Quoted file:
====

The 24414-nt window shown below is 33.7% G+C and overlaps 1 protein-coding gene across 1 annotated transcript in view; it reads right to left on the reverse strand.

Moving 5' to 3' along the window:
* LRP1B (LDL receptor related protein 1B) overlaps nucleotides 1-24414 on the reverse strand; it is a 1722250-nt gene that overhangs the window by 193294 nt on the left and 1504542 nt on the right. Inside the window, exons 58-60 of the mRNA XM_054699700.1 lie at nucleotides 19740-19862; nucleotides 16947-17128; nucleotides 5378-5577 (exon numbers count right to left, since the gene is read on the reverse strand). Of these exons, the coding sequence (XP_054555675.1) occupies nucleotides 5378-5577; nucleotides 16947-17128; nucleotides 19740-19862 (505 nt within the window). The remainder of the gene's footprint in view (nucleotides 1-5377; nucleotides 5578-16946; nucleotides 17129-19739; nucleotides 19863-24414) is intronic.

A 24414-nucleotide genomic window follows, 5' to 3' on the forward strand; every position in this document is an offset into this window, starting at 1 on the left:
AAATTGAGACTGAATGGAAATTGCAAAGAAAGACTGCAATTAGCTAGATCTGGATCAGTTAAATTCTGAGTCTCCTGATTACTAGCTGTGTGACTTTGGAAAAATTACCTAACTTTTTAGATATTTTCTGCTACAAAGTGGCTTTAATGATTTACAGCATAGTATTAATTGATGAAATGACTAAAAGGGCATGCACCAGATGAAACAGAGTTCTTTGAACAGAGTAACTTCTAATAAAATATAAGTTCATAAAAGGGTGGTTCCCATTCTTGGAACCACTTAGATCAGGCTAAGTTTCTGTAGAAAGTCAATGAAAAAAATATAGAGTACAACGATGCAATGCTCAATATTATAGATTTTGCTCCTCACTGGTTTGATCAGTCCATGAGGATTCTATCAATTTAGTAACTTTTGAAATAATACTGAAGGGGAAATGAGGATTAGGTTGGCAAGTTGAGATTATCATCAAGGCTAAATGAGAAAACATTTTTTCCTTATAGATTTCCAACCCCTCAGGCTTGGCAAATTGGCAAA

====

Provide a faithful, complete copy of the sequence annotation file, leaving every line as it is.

The 24414-nt window shown below is 33.7% G+C and overlaps 1 protein-coding gene across 1 annotated transcript in view; it reads right to left on the reverse strand.

Moving 5' to 3' along the window:
* LRP1B (LDL receptor related protein 1B) overlaps nucleotides 1-24414 on the reverse strand; it is a 1722250-nt gene that overhangs the window by 193294 nt on the left and 1504542 nt on the right. Inside the window, exons 58-60 of the mRNA XM_054699700.1 lie at nucleotides 19740-19862; nucleotides 16947-17128; nucleotides 5378-5577 (exon numbers count right to left, since the gene is read on the reverse strand). Of these exons, the coding sequence (XP_054555675.1) occupies nucleotides 5378-5577; nucleotides 16947-17128; nucleotides 19740-19862 (505 nt within the window). The remainder of the gene's footprint in view (nucleotides 1-5377; nucleotides 5578-16946; nucleotides 17129-19739; nucleotides 19863-24414) is intronic.

A 24414-nucleotide genomic window follows, 5' to 3' on the forward strand; every position in this document is an offset into this window, starting at 1 on the left:
AAATTGAGACTGAATGGAAATTGCAAAGAAAGACTGCAATTAGCTAGATCTGGATCAGTTAAATTCTGAGTCTCCTGATTACTAGCTGTGTGACTTTGGAAAAATTACCTAACTTTTTAGATATTTTCTGCTACAAAGTGGCTTTAATGATTTACAGCATAGTATTAATTGATGAAATGACTAAAAGGGCATGCACCAGATGAAACAGAGTTCTTTGAACAGAGTAACTTCTAATAAAATATAAGTTCATAAAAGGGTGGTTCCCATTCTTGGAACCACTTAGATCAGGCTAAGTTTCTGTAGAAAGTCAATGAAAAAAATATAGAGTACAACGATGCAATGCTCAATATTATAGATTTTGCTCCTCACTGGTTTGATCAGTCCATGAGGATTCTATCAATTTAGTAACTTTTGAAATAATACTGAAGGGGAAATGAGGATTAGGTTGGCAAGTTGAGATTATCATCAAGGCTAAATGAGAAAACATTTTTTCCTTATAGATTTCCAACCCCTCAGGCTTGGCAAATTGGCAAA